All of these actions by Governor Raimondo are a big problem for everyone’s electric bill and a huge conflict with what she said on WHJJ. Because the dirty little not-so-secret about renewable energy is that it is far more expensive than conventional energy. Further and worse, as an important new report by the Rhode Island Center for Freedom and Prosperity demonstrates, the state’s continued pursuit of renewable energy would come at a high cost to ratepayers and taxpayers while providing an extremely poor return on greenhouse gases abated BY THE EPA’S OWN STANDARDS. In fact, the cost of renewable energy to Rhode Islanders could be as much as five times higher than the EPA recommends.
The Governor seems to want to manage her stance on energy in silos. “I’ll support the gas powered energy plant and say that I support lower electric rates and that will cover me with a lot of Rhode Islanders. Meanwhile, I’ll aggressively push renewable energy mandates onto ratepayers and taxpayers and that will satisfy the environmentalists.”
But it does not work that way, on any level. Firstly, the walls of the silos are not opaque. So everyone, whether inside a silo or outside of it, can see what she is doing in all of them. Far more importantly, the effect of her actions in one silo do not remain contained therein: what she does in one – the renewable energy silo, in this case – will most definitely have the effect – higher electric rates – that she claims to deplore as she’s standing in another.
Her words, to phrase it more plainly, do not match her actions. And that’s a real problem for the ratepayers (let’s remember, this category includes businesses) of a state that has some of the highest electric rates in the country. They very much need her actions – a wholesale repeal, not an expansion, of very expensive renewable energy mandates – to match her words when they open their electric bills every month.
Maggie Gallagher succinctly describes the Trump policy platform, inasmuch as it is possible to discern and predict:
Here is the new Party of Trump that we saw in this convention: liberal in expanding entitlements, pro-business in terms of tax and regulations, non-interventionist in foreign policy, socially center-left (with the possible, but only possible, exception of abortion).
Americans who pay attention to politics and policy tend to err, I think, in allowing themselves to be drawn toward the exchange of discrete, independent policies as a form of compromise. I give you this social policy; you give me that regulatory reform. That’s how we end up with a worst-of-all-possibilities mix of policies that, for example, encourages dependency while socializing the losses of major corporations, all to the benefit of the inside players who are well positioned to manipulate the system to serve their interests.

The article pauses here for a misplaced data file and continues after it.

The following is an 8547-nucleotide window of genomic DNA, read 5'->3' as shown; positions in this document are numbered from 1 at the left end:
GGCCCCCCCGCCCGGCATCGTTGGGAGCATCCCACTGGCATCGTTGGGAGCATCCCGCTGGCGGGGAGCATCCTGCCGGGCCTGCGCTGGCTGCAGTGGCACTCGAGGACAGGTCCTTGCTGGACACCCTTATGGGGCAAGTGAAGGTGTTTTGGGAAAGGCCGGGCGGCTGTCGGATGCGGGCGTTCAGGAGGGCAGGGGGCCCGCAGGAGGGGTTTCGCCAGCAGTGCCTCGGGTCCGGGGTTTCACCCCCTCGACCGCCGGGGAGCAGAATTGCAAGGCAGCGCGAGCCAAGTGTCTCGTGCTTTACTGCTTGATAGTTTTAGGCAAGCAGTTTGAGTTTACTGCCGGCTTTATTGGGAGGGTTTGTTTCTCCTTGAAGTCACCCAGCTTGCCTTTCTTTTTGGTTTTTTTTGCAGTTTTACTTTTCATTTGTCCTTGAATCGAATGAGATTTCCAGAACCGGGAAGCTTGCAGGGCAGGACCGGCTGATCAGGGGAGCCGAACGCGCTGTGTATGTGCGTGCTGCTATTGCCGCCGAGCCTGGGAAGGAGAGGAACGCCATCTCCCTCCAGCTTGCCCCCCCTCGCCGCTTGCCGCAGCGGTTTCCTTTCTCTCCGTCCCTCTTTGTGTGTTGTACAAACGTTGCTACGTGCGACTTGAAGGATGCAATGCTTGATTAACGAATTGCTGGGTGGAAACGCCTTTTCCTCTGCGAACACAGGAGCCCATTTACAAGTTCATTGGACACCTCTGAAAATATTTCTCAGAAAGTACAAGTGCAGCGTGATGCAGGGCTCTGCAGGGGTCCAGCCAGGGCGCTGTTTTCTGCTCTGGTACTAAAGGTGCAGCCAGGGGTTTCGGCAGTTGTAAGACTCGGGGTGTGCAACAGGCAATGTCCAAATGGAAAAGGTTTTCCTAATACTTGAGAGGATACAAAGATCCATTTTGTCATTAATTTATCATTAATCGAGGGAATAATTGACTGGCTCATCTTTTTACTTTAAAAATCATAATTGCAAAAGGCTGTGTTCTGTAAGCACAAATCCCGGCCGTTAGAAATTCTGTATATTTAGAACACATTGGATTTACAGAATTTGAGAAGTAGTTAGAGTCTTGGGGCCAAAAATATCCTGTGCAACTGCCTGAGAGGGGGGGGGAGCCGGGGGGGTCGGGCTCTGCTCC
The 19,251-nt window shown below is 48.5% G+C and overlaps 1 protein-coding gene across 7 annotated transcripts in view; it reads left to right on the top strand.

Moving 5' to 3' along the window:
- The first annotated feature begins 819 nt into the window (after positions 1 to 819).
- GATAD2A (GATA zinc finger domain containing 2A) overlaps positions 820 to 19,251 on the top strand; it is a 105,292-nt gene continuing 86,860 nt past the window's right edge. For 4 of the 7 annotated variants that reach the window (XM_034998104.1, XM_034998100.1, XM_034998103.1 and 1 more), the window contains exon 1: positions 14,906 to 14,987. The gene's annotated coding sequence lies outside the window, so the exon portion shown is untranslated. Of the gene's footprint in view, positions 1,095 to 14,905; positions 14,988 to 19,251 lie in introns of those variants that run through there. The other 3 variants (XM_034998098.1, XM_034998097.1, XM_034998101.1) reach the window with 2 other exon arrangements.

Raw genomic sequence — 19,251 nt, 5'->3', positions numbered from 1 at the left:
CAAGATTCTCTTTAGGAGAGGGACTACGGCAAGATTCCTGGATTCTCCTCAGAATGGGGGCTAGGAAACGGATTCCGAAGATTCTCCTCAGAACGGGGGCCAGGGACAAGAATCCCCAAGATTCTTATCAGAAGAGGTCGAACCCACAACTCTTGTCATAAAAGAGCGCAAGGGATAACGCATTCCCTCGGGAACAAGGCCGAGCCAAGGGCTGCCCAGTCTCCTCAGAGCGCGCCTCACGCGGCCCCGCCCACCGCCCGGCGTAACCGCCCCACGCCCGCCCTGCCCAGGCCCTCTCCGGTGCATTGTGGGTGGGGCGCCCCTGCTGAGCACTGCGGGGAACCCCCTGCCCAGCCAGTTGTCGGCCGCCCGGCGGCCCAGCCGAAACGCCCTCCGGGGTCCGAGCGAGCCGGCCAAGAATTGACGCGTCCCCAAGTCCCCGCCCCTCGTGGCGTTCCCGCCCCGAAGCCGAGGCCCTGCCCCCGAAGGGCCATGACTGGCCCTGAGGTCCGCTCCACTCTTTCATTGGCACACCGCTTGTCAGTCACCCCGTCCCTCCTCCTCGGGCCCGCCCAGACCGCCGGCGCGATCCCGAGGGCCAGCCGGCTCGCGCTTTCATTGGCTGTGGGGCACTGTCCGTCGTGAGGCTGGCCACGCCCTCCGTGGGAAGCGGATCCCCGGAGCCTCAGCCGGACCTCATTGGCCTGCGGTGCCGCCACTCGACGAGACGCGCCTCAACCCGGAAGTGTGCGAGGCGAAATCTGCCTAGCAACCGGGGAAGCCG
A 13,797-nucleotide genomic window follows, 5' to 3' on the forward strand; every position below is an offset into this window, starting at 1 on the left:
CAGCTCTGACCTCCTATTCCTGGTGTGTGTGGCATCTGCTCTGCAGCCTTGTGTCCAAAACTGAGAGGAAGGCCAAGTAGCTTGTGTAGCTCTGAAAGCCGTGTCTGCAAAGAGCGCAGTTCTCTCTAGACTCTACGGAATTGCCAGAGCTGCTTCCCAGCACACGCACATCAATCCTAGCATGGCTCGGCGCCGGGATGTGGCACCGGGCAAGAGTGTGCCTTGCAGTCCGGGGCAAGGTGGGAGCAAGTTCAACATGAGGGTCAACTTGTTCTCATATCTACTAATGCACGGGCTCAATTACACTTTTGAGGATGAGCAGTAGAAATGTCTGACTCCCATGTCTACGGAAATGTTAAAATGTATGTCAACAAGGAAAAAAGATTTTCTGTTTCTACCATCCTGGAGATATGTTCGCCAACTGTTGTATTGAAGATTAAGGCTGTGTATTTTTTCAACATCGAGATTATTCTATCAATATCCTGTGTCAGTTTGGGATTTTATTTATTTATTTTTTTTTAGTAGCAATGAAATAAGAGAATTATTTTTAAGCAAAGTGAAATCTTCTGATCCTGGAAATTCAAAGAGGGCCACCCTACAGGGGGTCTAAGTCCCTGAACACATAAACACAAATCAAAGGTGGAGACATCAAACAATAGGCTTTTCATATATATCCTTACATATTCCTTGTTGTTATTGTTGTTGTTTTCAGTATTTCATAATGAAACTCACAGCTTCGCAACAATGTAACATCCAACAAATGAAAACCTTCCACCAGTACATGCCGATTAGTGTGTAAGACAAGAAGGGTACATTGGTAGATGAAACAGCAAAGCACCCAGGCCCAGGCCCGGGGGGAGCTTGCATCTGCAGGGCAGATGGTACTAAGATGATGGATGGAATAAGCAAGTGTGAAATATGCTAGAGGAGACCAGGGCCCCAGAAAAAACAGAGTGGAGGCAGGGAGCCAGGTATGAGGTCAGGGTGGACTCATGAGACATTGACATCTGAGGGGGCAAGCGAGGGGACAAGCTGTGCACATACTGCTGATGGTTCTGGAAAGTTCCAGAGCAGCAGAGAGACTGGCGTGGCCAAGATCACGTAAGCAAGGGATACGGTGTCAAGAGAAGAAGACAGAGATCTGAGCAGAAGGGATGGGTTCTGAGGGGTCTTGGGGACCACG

Broadly speaking, policies are components of a machine that have to work together, with a basic operating principle. As the most-charitable interpretation, the machine that Gallagher describes is designed to drive corporations forward in order to generate enough wealth for government to redistribute as a means of providing comfort and accommodating the consequences of an anything-goes society, with the world blocked out at the borders and not engaged in socio-political terms so as to avoid bleeding of the wealth. (The only difference between that vision and a fully progressive one is that progressives don’t want the machine to be independent, but to be plugged in as a component of a bigger, international machine.)
Put that way (again, most charitably), Trumpian nationalism doesn’t sound too bad. Unfortunately, the lesson of the past few decades (at least) is that the machine doesn’t work. The corporations recalculate to the reality that the politicians’ plan makes them (not the people) the engine of the whole machine, while the value of promising entitlements leads politicians to over-promise and the people to over-demand, particularly in response to the consequences of loose culture, while the world outside the borders erodes the supports of our society and allows implacable enemies to rally.
Now add in the stated intention of Donald Trump to actively agitate against members of his own political party because they show insufficient fealty, and the policy mix points toward disaster. The aphorism that “success is the best revenge” is apparently not good enough for Trump. More than that, though, from his late-night tweets about the pope to this planned attack on Ted Cruz, John Kasich, and some unnamed foe, Trump shows no realization that these leaders have supporters. Trump is free not to respect Pope Francis, but his behavior shows that he has little concern for the vast world of Roman Catholics. His own supporters Trump loves, and he’s happy to condescend to them; those who aren’t his supporters are either enemies or inconsequential.
Nobody should have any trust that they’ll continue to have Trump’s support starting the moment their interests conflict with his, and that has implications for the instructions he’ll attempt to give the machine.
Yes, one of the very few arguments in favor of a Trump presidency is that he may remind certain sectors of American civic society about the importance of the checks and balances designed into our system. However, Trump’s behavior has also proven that we should not assume he’ll moderate or react well to the reinstated rules of the game.
This isn’t to say that our electoral alternative is any better. As I’ve written before, more than any I’ve ever seen, this election hinges on the timing of oscillating disgust with the two major candidates. The wise move may very well be not to invest much wealth, energy, or emotion in the outcome, devoting personal resources instead to battening down the hatches.
I simply don’t believe this statement from Progressive Democrat Governor Gina Raimondo in a Kate Bramson article about the ballooning staff and salary total for the state government’s economic development hydra agency: